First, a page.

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During his 2016 election campaign and thereafter, Donald Trump criticized Latino judges, a distinct break from previous administrations which have increased diversity in the federal judiciary. But Latino judges may be beneficial to Trump’s Republican agenda. In new research, Scott Hofer and Jason Casellas look at the ideology of Democratic and Republican-appointed judges, finding that Latino judges from both groups tend to issue more conservative opinions than their non-Latino counterparts.

Throughout the 2016 presidential campaign, Donald Trump rallied his political base by promising to build a wall with Mexico and restrict immigration. He drew mild criticism from Republicans, except for comments he made about the presiding judge in the class-action lawsuit against his university (over fraud allegations). Trump drew condemnation for denigrating the decisions of Judge Gonzalo Curiel, by saying in an interview, in part,

Let me just tell you, I’ve had horrible rulings, I’ve been treated very unfairly by this judge. Now, this judge is of Mexican heritage.

President Trump’s comments about Curiel were not the only break from previous administrations in that it has reversed a bipartisan trend of increasing diversity on the federal judiciary; in fact, Trump’s nominations to the district courts are the least racially and ethnically diverse since the Ford administration. Trump’s tenure has seen a decrease of Latinos in the judiciary. This may be counterproductive as evidence suggests that Latino judges decide cases more conservatively than other judges in their party. Trump’s political goal of a more conservative judiciary may be undermined by his selection of primarily White Republican judges; meanwhile, the lack of diversity has brought negative attention from the media.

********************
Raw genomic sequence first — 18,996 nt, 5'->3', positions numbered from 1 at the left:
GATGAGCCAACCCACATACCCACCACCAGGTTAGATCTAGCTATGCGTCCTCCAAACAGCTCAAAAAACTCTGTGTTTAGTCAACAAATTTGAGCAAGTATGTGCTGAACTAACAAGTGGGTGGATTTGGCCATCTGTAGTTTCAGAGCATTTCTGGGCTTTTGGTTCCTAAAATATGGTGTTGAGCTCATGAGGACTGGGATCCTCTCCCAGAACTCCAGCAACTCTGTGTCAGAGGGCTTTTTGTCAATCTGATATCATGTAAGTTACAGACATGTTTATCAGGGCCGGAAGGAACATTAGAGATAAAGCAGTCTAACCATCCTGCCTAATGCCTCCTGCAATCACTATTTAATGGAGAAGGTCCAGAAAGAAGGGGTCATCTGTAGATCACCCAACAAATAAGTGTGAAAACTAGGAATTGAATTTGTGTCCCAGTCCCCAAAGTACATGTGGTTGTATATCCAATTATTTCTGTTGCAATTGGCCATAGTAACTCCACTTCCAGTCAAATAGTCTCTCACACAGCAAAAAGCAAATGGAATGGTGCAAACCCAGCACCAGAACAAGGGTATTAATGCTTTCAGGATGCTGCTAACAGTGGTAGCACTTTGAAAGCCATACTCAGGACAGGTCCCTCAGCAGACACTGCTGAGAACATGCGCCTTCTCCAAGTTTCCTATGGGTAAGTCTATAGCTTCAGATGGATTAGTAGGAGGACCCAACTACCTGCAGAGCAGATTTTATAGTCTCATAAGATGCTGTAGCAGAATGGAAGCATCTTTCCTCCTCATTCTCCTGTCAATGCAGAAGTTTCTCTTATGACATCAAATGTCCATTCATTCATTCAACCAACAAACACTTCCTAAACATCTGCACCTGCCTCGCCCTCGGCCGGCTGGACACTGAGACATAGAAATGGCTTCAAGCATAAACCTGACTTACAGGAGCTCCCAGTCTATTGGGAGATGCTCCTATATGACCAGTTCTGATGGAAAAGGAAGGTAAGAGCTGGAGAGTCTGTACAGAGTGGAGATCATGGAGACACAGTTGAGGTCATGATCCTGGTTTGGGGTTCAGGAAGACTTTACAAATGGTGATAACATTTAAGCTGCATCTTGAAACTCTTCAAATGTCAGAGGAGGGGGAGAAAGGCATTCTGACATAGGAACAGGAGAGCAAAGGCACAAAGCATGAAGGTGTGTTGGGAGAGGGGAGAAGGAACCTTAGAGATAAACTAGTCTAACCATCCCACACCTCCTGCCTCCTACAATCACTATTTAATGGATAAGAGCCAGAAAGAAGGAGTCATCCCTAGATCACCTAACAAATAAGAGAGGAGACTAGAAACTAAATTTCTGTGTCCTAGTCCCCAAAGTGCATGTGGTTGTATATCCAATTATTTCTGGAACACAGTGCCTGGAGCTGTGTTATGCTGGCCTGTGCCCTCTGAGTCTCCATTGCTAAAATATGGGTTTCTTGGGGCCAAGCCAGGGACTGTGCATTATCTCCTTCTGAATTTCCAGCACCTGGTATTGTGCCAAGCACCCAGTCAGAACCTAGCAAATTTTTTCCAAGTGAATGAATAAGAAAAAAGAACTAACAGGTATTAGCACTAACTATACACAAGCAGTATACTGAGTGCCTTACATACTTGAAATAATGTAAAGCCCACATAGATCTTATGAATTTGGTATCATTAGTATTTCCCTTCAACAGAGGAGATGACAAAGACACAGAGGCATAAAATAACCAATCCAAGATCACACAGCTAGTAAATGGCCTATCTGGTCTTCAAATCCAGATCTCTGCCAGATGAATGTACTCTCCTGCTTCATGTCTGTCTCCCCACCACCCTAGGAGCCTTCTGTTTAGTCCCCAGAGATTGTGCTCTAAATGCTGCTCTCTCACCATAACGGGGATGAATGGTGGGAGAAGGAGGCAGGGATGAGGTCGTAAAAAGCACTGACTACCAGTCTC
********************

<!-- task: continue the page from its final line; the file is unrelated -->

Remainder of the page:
Latinos on the Federal District Court 

Since the Kennedy Administration, every president has increased the number of Latinos on the district courts in their first terms, but that streak will likely end in 2020 as President Trump’s judicial appointments have been below replacement levels for retiring Latino judges. From 1961-2018, Democrats appointed 64 Latino jurists while Republicans appointed 49 Latino jurists. In 2016, Latino judges accounted for 56 of the 678 positions at the district level. They make up 8.3 percent of the judiciary, as opposed to 18 percent of the US population. Figure 1 illustrates diversity trends over time, the dashed line represents the total number of Latino judges by the end of each presidential term and the bars represent the number of Latino judges confirmed during each presidential term. 

Figure 1 – Latino Judges on the Federal District Bench

The federal judiciary in the United States has three major levels, the district courts serve as trial courts and are more localized. There are 678 district judgeships, scattered throughout the country which serve as the first line of the federal judiciary. Cases decided at the district level can be appealed to the federal appellate courts and a small subset even make their way to the Supreme Court. The structure of the federal judiciary and the appointment process provides an opportunity for political actors to take advantage of lifetime tenure by appointing judges who share their political ideology. Once confirmed, judges are free to follow their own course with almost no threat of removal from their position.